Nation's Poor Reside in Suburbs

Suburban growth has coincided with the increase in immigrant population. Yet, while immigrants account for 30 percent suburban population growth, they account for only a fifth of the increase in the poor population, a recent Brookings study showed.
August 9, 2011, 11am PDT | Kristopher Fortin
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U.S. born had more poor in the suburbs after the Great Recession.

"The suburbanization of poverty accelerated most among the U.S. born who accounted for 83 percent of the growth in suburban poverty."

The study shows immigrants destination trends:

"Between 2000 and 2009 immigrants contributed more to the growth of the suburban poor population in the South than in other regions. In Washington, D.C., 40 percent of the growth in the suburban poor was due to immigrants, while they contributed just 11 percent in Detroit. In 2009, immigrants made up the highest share of suburban poor in the West (27 percent) and the lowest in the Midwest (10 percent). In Miami, Los Angeles, McAllen, and Fresno, immigrants made up more than one third of the poor population living in suburbs."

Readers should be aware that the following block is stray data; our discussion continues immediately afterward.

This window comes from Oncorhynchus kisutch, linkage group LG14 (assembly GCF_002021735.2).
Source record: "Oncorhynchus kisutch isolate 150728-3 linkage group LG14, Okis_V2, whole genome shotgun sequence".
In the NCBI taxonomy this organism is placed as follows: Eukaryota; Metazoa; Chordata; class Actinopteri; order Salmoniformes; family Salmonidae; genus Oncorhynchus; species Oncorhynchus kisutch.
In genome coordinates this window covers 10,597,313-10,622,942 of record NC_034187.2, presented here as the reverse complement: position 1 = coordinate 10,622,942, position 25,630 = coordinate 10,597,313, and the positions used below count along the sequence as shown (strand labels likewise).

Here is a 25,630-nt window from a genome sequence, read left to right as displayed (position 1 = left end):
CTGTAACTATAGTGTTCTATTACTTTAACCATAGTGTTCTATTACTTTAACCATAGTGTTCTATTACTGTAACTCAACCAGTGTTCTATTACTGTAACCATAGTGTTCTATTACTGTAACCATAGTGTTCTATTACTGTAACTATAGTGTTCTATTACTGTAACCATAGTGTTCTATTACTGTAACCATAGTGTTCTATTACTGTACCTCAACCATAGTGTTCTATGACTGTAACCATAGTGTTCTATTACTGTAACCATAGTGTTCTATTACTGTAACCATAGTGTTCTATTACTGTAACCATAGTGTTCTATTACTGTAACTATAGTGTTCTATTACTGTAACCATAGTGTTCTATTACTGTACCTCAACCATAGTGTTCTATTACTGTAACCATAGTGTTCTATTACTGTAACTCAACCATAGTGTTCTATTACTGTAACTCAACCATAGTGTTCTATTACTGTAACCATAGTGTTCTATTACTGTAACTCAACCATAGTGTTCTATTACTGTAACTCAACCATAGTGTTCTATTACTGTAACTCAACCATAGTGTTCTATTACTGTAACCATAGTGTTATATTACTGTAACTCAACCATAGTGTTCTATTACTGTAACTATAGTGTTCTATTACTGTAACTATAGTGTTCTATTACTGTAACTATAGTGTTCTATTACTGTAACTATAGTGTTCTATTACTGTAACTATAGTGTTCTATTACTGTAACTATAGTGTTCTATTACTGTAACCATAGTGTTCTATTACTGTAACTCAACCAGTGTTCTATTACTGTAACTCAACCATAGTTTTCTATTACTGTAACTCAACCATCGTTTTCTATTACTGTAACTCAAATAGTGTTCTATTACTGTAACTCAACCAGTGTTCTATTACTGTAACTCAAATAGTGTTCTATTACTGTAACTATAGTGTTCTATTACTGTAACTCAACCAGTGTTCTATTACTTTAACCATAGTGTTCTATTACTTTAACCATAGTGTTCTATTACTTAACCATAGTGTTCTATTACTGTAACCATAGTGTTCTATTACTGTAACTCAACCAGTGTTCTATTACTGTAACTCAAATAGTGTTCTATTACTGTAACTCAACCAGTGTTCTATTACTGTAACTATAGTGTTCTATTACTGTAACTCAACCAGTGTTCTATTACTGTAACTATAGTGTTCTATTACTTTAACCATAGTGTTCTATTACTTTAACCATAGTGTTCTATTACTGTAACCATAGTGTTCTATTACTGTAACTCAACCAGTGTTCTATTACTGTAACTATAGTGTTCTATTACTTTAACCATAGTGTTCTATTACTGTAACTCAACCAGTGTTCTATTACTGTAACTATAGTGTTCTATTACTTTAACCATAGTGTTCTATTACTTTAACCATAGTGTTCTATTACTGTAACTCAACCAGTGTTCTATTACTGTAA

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Published on Thursday, August 4, 2011 in Brookings
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